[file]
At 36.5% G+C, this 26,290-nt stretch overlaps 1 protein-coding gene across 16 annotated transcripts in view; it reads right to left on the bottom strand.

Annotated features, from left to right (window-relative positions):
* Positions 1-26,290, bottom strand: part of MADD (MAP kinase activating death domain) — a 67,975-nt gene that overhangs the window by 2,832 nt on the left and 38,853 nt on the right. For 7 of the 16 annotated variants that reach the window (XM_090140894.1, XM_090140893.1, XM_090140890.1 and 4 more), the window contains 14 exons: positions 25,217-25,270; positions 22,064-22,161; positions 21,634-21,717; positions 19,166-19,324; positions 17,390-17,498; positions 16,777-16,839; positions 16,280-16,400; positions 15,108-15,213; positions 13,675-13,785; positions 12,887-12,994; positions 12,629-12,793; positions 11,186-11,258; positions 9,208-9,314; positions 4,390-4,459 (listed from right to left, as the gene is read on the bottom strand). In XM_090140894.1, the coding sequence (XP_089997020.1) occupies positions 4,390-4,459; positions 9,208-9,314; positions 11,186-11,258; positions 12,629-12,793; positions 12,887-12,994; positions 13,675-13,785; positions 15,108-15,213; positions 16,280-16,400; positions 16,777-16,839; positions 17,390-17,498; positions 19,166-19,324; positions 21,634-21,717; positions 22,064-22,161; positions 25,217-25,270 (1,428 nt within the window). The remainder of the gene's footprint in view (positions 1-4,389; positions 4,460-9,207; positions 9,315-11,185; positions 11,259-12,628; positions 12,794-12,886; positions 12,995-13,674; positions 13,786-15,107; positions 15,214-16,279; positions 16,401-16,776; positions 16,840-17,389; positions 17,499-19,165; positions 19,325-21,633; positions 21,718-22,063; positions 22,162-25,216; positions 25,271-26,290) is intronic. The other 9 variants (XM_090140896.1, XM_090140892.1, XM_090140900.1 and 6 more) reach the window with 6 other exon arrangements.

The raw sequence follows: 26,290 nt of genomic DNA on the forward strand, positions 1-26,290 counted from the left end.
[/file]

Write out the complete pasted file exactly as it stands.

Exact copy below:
At 36.5% G+C, this 26,290-nt stretch overlaps 1 protein-coding gene across 16 annotated transcripts in view; it reads right to left on the bottom strand.

Annotated features, from left to right (window-relative positions):
* Positions 1-26,290, bottom strand: part of MADD (MAP kinase activating death domain) — a 67,975-nt gene that overhangs the window by 2,832 nt on the left and 38,853 nt on the right. For 7 of the 16 annotated variants that reach the window (XM_090140894.1, XM_090140893.1, XM_090140890.1 and 4 more), the window contains 14 exons: positions 25,217-25,270; positions 22,064-22,161; positions 21,634-21,717; positions 19,166-19,324; positions 17,390-17,498; positions 16,777-16,839; positions 16,280-16,400; positions 15,108-15,213; positions 13,675-13,785; positions 12,887-12,994; positions 12,629-12,793; positions 11,186-11,258; positions 9,208-9,314; positions 4,390-4,459 (listed from right to left, as the gene is read on the bottom strand). In XM_090140894.1, the coding sequence (XP_089997020.1) occupies positions 4,390-4,459; positions 9,208-9,314; positions 11,186-11,258; positions 12,629-12,793; positions 12,887-12,994; positions 13,675-13,785; positions 15,108-15,213; positions 16,280-16,400; positions 16,777-16,839; positions 17,390-17,498; positions 19,166-19,324; positions 21,634-21,717; positions 22,064-22,161; positions 25,217-25,270 (1,428 nt within the window). The remainder of the gene's footprint in view (positions 1-4,389; positions 4,460-9,207; positions 9,315-11,185; positions 11,259-12,628; positions 12,794-12,886; positions 12,995-13,674; positions 13,786-15,107; positions 15,214-16,279; positions 16,401-16,776; positions 16,840-17,389; positions 17,499-19,165; positions 19,325-21,633; positions 21,718-22,063; positions 22,162-25,216; positions 25,271-26,290) is intronic. The other 9 variants (XM_090140896.1, XM_090140892.1, XM_090140900.1 and 6 more) reach the window with 6 other exon arrangements.

The raw sequence follows: 26,290 nt of genomic DNA on the forward strand, positions 1-26,290 counted from the left end.